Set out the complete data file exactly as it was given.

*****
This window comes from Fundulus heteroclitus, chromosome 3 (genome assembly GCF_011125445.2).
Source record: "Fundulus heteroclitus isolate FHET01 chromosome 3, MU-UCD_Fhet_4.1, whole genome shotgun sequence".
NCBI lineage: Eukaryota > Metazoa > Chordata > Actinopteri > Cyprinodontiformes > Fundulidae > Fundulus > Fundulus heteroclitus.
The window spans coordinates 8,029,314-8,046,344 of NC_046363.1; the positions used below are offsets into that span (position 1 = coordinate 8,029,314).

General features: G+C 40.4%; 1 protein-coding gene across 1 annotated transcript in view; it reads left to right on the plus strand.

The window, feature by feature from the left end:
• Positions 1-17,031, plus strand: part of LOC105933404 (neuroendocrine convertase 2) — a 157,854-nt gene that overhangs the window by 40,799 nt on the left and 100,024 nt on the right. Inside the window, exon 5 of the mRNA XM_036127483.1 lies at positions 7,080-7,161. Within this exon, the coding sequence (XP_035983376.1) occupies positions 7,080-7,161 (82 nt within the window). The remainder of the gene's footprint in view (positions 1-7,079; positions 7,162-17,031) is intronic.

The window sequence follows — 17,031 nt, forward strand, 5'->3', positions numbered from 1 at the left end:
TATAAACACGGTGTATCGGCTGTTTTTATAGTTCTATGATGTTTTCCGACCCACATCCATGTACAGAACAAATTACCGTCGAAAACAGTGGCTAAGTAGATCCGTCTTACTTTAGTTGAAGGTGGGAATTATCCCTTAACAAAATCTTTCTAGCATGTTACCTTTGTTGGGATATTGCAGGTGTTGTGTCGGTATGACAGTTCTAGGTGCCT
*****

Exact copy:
This window comes from Fundulus heteroclitus, chromosome 3 (genome assembly GCF_011125445.2).
Source record: "Fundulus heteroclitus isolate FHET01 chromosome 3, MU-UCD_Fhet_4.1, whole genome shotgun sequence".
NCBI lineage: Eukaryota > Metazoa > Chordata > Actinopteri > Cyprinodontiformes > Fundulidae > Fundulus > Fundulus heteroclitus.
The window spans coordinates 8,029,314-8,046,344 of NC_046363.1; the positions used below are offsets into that span (position 1 = coordinate 8,029,314).

General features: G+C 40.4%; 1 protein-coding gene across 1 annotated transcript in view; it reads left to right on the plus strand.

The window, feature by feature from the left end:
• Positions 1-17,031, plus strand: part of LOC105933404 (neuroendocrine convertase 2) — a 157,854-nt gene that overhangs the window by 40,799 nt on the left and 100,024 nt on the right. Inside the window, exon 5 of the mRNA XM_036127483.1 lies at positions 7,080-7,161. Within this exon, the coding sequence (XP_035983376.1) occupies positions 7,080-7,161 (82 nt within the window). The remainder of the gene's footprint in view (positions 1-7,079; positions 7,162-17,031) is intronic.

The window sequence follows — 17,031 nt, forward strand, 5'->3', positions numbered from 1 at the left end:
TATAAACACGGTGTATCGGCTGTTTTTATAGTTCTATGATGTTTTCCGACCCACATCCATGTACAGAACAAATTACCGTCGAAAACAGTGGCTAAGTAGATCCGTCTTACTTTAGTTGAAGGTGGGAATTATCCCTTAACAAAATCTTTCTAGCATGTTACCTTTGTTGGGATATTGCAGGTGTTGTGTCGGTATGACAGTTCTAGGTGCCT